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    Achieving higher carrier mobility plays a pivotal role for obtaining potentially high thermoelectric performance. In principle, the carrier mobility is governed by the band structure as well as by the carrier scattering mechanism. Here, we demonstrate that by manipulating the carrier scattering mechanism in n-type Mg[subscript 3]Sb[subscript 2 ]-based materials, a substantial improvement in carrier mobility, and hence the power factor, can be achieved. In this work, Fe, Co, Hf, and Ta are doped on the Mg site of Mg[subscript 3.2]Sb[subscript 1.5]Bi[subscript 0.49]Te [subscript 0.01], where the ionized impurity scattering crosses over to mixed ionized impurity and acoustic phonon scattering. A significant improvement in Hall mobility from ∼16 to ∼81 cm 2 ·V[superscript −1]·s[superscript − 1] is obtained, thus leading to a notably enhanced power factor of ∼13 μW·cm [superscript −1]·K [superscript −2] from ∼5 μW·cm[superscript −1]·K[superscript −2]. A simultaneous reduction in thermal conductivity is also achieved. Collectively, a figure of merit (ZT) of ∼1.7 is obtained at 773 K in Mg[subscript 3.1]Co[subscript 0.1]Sb[subscript 1.5]Bi[subscript 0.49]Te [subscript 0.01]. The concept of manipulating the carrier scattering mechanism to improve the mobility should also be applicable to other material systems. Keywords: thermoelectric; carrier scattering mechanism; ionized impurity scattering; n-type; Mg[subscript 3]Sb[subscript 2]; defect

    Chemical Tuning of Fibers Drawn from Extensible Hyaluronic Acid Networks

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    © 2020 American Chemical Society. Polymer fibers with specific chemical and mechanical properties are key components of many biomaterials used for regenerative medicine and drug delivery. Here, we develop a bioinspired, low-energy process to produce mechanically tunable biopolymer fibers drawn from aqueous solutions. Hyaluronic acid (HA) forms dynamic cross-links with branched polyethylene glycol polymers end-functionalized with boronic acids of varied structure to produce extensible polymer networks. This dynamic fiber precursor (DFP) is directly drawn by pultrusion into HA fibers that display high aspect ratios, ranging from 4 to 20 μm in diameter and up to ∼10 m in length. Dynamic rheology measurements of the DFP and tensile testing of the resulting fibers reveal design considerations to tune the propensity for fiber formation and fiber mechanical properties, including the effect of polymer structure and concentration on elastic modulus, tensile strength, and ultimate strain. The materials' humidity-responsive contractile behavior, a unique property of spider silks rarely observed in synthetic materials, highlights possibilities for further biomimetic and stimulus-responsive fiber applications. This work demonstrates that chemical modification of dynamic interactions can be used to tune the mechanical properties of pultrusion-based fibers and their precursors.Leona M. and Harry B. Helmsley Charitable Trust (Grant 2017PG-T1D027)NIH (Grants F32DK118785, K99EB025254 and PDF-2015-90-A-N)National Cancer Institute (Grant P30-CA14051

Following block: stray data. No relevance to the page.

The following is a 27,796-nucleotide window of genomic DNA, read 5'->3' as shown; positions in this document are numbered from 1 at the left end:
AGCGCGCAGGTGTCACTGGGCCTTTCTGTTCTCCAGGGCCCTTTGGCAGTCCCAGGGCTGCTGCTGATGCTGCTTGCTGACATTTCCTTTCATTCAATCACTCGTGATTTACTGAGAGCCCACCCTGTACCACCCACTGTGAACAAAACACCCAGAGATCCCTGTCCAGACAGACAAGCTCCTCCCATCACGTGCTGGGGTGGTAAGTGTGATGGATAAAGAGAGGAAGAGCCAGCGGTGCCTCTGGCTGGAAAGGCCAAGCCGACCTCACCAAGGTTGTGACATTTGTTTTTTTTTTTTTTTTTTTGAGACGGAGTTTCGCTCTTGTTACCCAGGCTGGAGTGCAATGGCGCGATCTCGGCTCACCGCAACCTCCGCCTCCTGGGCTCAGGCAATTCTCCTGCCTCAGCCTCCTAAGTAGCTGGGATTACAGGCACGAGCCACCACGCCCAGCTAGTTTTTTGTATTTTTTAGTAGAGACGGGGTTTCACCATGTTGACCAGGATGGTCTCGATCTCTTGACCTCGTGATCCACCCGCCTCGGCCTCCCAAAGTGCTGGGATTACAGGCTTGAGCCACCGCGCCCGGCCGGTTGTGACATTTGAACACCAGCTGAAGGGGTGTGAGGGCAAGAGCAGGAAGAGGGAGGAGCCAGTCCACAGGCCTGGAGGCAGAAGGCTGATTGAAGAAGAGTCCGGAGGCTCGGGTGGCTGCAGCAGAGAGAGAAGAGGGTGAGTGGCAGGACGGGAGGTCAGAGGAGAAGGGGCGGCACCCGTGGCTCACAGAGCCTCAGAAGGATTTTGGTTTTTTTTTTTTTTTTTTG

A Measurement of Psi(2S) Resonance Parameters

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    Cross sections for e+e- to hadons, pi+pi- J/Psi, and mu+mu- have been measured in the vicinity of the Psi(2S) resonance using the BESII detector operated at the BEPC. The Psi(2S) total width; partial widths to hadrons, pi+pi- J/Psi, muons; and corresponding branching fractions have been determined to be Gamma(total)= (264+-27) keV; Gamma(hadron)= (258+-26) keV, Gamma(mu)= (2.44+-0.21) keV, and Gamma(pi+pi- J/Psi)= (85+-8.7) keV; and Br(hadron)= (97.79+-0.15)%, Br(pi+pi- J/Psi)= (32+-1.4)%, Br(mu)= (0.93+-0.08)%, respectively.Comment: 8 pages, 6 figure

    Measurements of the Mass and Full-Width of the ηc\eta_c Meson

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    In a sample of 58 million J/ψJ/\psi events collected with the BES II detector, the process J/ψγηc\psi\to\gamma\eta_c is observed in five different decay channels: γK+Kπ+π\gamma K^+K^-\pi^+\pi^-, γπ+ππ+π\gamma\pi^+\pi^-\pi^+\pi^-, γK±KS0π\gamma K^\pm K^0_S \pi^\mp (with KS0π+πK^0_S\to\pi^+\pi^-), γϕϕ\gamma \phi\phi (with ϕK+K\phi\to K^+K^-) and γppˉ\gamma p\bar{p}. From a combined fit of all five channels, we determine the mass and full-width of ηc\eta_c to be mηc=2977.5±1.0(stat.)±1.2(syst.)m_{\eta_c}=2977.5\pm1.0 ({stat.})\pm1.2 ({syst.}) MeV/c2c^2 and Γηc=17.0±3.7(stat.)±7.4(syst.)\Gamma_{\eta_c} = 17.0\pm3.7 ({stat.})\pm7.4 ({syst.}) MeV/c2c^2.Comment: 9 pages, 2 figures and 4 table. Submitted to Phys. Lett.